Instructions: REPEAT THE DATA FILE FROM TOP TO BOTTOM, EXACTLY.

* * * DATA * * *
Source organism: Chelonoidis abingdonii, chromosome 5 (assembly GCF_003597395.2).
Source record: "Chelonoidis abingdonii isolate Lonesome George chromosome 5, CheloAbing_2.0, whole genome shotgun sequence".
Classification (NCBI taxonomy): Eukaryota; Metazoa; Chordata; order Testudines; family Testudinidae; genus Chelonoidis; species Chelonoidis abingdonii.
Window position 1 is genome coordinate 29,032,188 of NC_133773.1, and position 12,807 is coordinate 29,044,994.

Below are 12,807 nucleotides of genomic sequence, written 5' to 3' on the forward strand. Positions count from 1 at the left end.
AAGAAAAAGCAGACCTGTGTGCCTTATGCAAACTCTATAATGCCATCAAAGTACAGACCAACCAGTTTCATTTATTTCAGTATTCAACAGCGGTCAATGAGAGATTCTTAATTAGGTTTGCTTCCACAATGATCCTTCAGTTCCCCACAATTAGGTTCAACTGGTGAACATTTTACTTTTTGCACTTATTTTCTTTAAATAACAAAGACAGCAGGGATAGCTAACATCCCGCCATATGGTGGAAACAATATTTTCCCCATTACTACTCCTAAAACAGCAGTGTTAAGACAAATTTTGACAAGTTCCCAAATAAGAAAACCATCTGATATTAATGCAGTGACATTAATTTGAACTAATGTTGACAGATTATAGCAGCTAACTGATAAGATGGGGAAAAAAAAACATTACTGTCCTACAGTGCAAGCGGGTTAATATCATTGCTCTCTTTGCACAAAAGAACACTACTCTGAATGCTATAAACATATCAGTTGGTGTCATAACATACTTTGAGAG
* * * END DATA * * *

Source organism: Chelonoidis abingdonii, chromosome 5 (assembly GCF_003597395.2).
Source record: "Chelonoidis abingdonii isolate Lonesome George chromosome 5, CheloAbing_2.0, whole genome shotgun sequence".
Classification (NCBI taxonomy): Eukaryota; Metazoa; Chordata; order Testudines; family Testudinidae; genus Chelonoidis; species Chelonoidis abingdonii.
Window position 1 is genome coordinate 29,032,188 of NC_133773.1, and position 12,807 is coordinate 29,044,994.

Below are 12,807 nucleotides of genomic sequence, written 5' to 3' on the forward strand. Positions count from 1 at the left end.
AAGAAAAAGCAGACCTGTGTGCCTTATGCAAACTCTATAATGCCATCAAAGTACAGACCAACCAGTTTCATTTATTTCAGTATTCAACAGCGGTCAATGAGAGATTCTTAATTAGGTTTGCTTCCACAATGATCCTTCAGTTCCCCACAATTAGGTTCAACTGGTGAACATTTTACTTTTTGCACTTATTTTCTTTAAATAACAAAGACAGCAGGGATAGCTAACATCCCGCCATATGGTGGAAACAATATTTTCCCCATTACTACTCCTAAAACAGCAGTGTTAAGACAAATTTTGACAAGTTCCCAAATAAGAAAACCATCTGATATTAATGCAGTGACATTAATTTGAACTAATGTTGACAGATTATAGCAGCTAACTGATAAGATGGGGAAAAAAAAACATTACTGTCCTACAGTGCAAGCGGGTTAATATCATTGCTCTCTTTGCACAAAAGAACACTACTCTGAATGCTATAAACATATCAGTTGGTGTCATAACATACTTTGAGAG